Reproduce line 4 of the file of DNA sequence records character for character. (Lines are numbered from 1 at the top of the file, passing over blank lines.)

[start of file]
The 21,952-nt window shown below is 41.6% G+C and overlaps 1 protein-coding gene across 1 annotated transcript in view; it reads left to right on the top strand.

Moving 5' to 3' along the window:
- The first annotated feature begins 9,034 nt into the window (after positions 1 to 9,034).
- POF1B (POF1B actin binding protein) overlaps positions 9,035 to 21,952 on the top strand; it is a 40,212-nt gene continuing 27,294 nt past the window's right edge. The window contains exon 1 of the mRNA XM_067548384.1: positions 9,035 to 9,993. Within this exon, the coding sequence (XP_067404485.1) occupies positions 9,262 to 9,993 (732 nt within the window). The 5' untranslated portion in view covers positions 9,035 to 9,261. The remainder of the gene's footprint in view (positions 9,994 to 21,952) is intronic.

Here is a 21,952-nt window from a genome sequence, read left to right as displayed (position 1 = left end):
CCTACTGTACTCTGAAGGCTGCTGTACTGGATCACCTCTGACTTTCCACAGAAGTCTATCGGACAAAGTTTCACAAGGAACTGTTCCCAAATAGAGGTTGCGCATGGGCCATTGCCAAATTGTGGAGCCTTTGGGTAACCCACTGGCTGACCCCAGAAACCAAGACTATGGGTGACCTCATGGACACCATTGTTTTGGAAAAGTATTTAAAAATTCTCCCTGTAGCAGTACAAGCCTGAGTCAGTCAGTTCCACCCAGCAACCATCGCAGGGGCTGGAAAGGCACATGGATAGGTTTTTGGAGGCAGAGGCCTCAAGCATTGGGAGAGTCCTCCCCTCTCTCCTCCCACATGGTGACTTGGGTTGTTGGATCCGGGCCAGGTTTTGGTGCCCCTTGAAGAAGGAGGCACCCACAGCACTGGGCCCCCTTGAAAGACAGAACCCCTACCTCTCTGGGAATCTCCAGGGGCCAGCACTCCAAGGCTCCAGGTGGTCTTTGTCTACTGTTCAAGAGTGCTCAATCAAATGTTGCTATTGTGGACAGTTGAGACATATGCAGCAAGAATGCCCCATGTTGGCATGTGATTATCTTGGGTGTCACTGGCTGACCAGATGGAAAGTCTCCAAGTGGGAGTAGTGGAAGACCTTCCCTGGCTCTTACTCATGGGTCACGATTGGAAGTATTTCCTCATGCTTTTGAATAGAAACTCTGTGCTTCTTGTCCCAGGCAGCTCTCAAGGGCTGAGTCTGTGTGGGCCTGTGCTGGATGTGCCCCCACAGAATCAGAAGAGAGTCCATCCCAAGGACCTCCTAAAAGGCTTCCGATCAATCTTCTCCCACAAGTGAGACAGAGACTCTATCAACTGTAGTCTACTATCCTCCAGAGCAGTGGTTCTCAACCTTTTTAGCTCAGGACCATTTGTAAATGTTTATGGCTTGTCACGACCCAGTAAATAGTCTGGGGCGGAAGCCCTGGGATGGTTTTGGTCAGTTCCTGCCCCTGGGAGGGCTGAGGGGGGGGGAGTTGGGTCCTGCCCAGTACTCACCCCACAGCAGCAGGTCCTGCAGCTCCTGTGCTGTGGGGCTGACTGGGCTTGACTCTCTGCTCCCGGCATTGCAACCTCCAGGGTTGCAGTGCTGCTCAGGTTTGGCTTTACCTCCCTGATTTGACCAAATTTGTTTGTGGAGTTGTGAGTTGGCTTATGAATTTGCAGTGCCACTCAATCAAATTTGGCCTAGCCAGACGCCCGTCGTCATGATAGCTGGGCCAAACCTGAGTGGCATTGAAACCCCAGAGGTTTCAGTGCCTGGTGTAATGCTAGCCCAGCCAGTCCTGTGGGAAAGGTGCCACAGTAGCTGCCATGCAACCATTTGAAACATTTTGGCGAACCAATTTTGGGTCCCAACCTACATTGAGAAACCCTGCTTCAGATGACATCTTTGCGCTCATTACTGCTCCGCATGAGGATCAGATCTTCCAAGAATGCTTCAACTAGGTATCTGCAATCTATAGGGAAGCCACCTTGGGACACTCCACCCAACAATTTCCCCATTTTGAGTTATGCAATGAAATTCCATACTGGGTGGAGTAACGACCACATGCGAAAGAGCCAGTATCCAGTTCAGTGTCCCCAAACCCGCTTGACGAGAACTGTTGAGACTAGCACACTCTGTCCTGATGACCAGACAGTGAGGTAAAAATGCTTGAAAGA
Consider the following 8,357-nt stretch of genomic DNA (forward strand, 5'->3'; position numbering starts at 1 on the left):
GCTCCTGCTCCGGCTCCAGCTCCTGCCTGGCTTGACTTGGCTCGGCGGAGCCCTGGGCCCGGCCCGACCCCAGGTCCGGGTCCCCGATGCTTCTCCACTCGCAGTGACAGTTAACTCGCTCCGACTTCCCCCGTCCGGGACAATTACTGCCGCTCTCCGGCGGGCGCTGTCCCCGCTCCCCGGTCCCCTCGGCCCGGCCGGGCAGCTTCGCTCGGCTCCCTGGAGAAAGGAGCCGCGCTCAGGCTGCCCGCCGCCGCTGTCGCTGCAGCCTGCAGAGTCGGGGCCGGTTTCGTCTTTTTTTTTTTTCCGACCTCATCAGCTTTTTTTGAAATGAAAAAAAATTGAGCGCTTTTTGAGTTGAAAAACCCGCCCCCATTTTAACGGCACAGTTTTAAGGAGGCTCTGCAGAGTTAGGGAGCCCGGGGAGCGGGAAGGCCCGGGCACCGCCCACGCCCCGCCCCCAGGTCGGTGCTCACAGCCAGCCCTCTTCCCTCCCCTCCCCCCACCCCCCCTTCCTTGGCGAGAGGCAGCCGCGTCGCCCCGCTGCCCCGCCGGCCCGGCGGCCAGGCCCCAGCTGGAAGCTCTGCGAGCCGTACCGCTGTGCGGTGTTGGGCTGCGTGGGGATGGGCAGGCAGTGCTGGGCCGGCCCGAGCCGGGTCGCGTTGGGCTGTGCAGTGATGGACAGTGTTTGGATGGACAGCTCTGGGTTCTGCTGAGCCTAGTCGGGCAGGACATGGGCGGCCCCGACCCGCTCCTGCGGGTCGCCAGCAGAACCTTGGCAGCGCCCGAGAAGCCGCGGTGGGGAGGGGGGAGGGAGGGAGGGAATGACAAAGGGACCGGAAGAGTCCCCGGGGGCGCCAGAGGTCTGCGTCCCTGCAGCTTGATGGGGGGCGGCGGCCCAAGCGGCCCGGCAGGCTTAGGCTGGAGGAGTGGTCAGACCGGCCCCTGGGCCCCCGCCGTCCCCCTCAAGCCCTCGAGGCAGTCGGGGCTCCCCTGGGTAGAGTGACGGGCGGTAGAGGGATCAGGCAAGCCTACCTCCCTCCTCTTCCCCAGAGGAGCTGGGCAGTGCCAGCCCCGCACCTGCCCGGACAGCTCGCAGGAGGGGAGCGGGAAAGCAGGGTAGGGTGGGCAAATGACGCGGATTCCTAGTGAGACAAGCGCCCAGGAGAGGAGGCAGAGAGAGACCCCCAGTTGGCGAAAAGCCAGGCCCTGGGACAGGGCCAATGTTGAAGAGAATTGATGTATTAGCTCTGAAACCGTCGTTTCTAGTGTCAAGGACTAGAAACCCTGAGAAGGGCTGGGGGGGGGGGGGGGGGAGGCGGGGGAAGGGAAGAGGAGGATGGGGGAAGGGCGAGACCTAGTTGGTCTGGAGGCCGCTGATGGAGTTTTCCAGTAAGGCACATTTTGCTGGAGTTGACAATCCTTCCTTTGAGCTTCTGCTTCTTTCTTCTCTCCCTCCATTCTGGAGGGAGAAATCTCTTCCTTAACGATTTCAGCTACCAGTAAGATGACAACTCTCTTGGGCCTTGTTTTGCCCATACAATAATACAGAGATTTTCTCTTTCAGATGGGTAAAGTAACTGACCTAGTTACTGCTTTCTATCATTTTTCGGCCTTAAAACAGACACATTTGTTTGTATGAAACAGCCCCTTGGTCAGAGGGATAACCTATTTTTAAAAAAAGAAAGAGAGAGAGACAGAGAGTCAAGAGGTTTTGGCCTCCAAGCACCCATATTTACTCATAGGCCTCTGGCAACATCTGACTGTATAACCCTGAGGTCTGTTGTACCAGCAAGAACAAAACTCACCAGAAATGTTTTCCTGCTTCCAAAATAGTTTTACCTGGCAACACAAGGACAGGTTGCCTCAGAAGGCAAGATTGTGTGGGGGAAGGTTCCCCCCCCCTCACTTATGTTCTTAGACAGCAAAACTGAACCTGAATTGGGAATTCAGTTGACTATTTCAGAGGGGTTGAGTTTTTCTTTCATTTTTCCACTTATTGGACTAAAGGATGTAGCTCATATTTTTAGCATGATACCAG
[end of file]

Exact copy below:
- POF1B (POF1B actin binding protein) overlaps positions 9,035 to 21,952 on the top strand; it is a 40,212-nt gene continuing 27,294 nt past the window's right edge. The window contains exon 1 of the mRNA XM_067548384.1: positions 9,035 to 9,993. Within this exon, the coding sequence (XP_067404485.1) occupies positions 9,262 to 9,993 (732 nt within the window). The 5' untranslated portion in view covers positions 9,035 to 9,261. The remainder of the gene's footprint in view (positions 9,994 to 21,952) is intronic.